Stornoway Gazette, 30 May 1941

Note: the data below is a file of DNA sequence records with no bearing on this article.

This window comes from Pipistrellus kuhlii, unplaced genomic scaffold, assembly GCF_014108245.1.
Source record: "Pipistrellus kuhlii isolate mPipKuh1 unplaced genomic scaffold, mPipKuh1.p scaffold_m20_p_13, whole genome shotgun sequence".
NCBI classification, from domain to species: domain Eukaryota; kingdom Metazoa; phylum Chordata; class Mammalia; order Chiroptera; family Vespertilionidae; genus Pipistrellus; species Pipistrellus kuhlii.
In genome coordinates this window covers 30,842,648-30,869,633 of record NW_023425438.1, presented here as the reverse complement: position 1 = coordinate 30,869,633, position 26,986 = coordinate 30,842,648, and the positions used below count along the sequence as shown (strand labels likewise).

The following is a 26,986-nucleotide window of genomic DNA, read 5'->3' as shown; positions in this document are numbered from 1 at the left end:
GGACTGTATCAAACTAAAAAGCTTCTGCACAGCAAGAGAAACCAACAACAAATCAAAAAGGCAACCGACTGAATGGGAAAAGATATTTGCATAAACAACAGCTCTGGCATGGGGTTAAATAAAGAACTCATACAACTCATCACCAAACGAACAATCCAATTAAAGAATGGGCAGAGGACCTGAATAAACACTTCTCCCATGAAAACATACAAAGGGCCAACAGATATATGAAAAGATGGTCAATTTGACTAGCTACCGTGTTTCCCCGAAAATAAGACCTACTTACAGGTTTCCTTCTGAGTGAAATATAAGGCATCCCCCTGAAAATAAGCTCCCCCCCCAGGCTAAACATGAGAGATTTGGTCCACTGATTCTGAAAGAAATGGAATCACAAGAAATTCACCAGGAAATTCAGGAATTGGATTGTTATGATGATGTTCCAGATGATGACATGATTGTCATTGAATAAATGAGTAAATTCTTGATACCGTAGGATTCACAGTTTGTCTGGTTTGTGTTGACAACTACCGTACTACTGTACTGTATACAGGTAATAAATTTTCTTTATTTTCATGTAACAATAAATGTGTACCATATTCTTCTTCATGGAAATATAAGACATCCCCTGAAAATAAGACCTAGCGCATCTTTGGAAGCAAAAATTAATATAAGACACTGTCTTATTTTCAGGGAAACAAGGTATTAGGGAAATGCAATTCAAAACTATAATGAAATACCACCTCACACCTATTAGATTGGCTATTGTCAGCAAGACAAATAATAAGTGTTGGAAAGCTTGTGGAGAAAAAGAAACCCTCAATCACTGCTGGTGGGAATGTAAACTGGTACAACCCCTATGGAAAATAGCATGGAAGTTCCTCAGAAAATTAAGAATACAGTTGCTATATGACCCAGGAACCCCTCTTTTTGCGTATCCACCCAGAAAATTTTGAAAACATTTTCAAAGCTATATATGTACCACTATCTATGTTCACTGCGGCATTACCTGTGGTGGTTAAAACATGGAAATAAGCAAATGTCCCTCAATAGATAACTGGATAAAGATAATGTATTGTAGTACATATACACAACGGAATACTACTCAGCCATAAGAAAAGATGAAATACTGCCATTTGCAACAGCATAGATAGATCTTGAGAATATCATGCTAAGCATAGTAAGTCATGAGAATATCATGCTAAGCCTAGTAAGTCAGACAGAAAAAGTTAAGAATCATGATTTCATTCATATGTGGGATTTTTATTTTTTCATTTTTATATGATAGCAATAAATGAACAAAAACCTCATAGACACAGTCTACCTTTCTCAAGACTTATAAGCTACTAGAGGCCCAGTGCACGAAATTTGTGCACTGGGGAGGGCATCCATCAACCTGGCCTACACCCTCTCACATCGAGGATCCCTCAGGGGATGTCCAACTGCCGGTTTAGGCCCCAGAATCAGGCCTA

Yet once more cold, hard and ruthless, the Angel of Death has descended upon us and taken from our midst one whom we knew and loved. It is not easy to reconcile ourselves to the Fate which robs us of the playmates of our childhood, the companions of our youth, and leaves us with only shattered dreams and frustrated hopes. It is natural that in our grief we yearn for those other days when we were all growing up together in happy harmony, strangers to anguish and sorrow, with minds immature and free from those problems which now confront a world gone mad. As we look down the vista of the years, in silent retrospect, we can still see bright, eager faces aglow with the light of enthusiasm and the spirit of adventure. We cann still hear the echo of merry laughter and sunny son, true symbols of gay, irresponsible youth. But the scene has changed and laughter has given place to tears, tears shed for those brave young boys who have dared the periols of land and sea and air, and sacrificed their lives on the altar of honour and freedom. Among those from this district who have recently died for King and country is Danny Nicolson, elder son of Mr and Mrs John Murdo Nicolson, 11 New Holdings, Leurbost. News of his death came with staggering suddenness on Tuesday evening, May 13th, and it was not long before the whole village knew the sad tidings. Danny, who was a keen, intelligent lad, was a pupil at the Nicolson Institute for a session. He joined the Royal Naval Reserve at 18 and was one of the lads to volunteer for the Review in July before the outbreak of war. From that time, August of last year, he served on that destroyer, Witherington, and was often in the heat of things to and from Narvik during the Norwegian campaign. In August we saw him for the last time when he was home on draft leave. From then until the time of his death, he served in the auxiliary cruiser "Camila". Danny Nicolson was 21 years of age and a truer specimen of young manhood it would be difficult to see. Tall, handsome and well built, he was fond of sport and was a very popular member of the Leurbost football eleven. Our first recollections of him are those of a little lad full of boyish pranks and mischief. He grew up like that, the very embodiment of the spirit of youth, with a light charm and gaiety of manner that was wholly irresistible. His high spirits were so infectious that no matter how dull the company in which he found himself, he soon had everyone laughing with his witty sallies and gay banter. The horrors of war, however, wrought in him a very noticeable change. When last we saw him we could hardly recognise in this grave young man the frivolous boy of old. The momentous issues of life with which he was faced and the vital struggle in which he was playing an active part had made a deep impression on him. To us it seems incredible that one so young and strong should have been called from among us into the great unknown, where no loved one's voice will ever reach him, whence no beckoning hand can ever lure him back, and because we shall miss him, with those who have gone before, his image will live in our hearts forever and his name we shall not forget. To his sorrowing parents, brother and sisters, we offer our heartfelt sympathy in the loss of a devoted son and brother.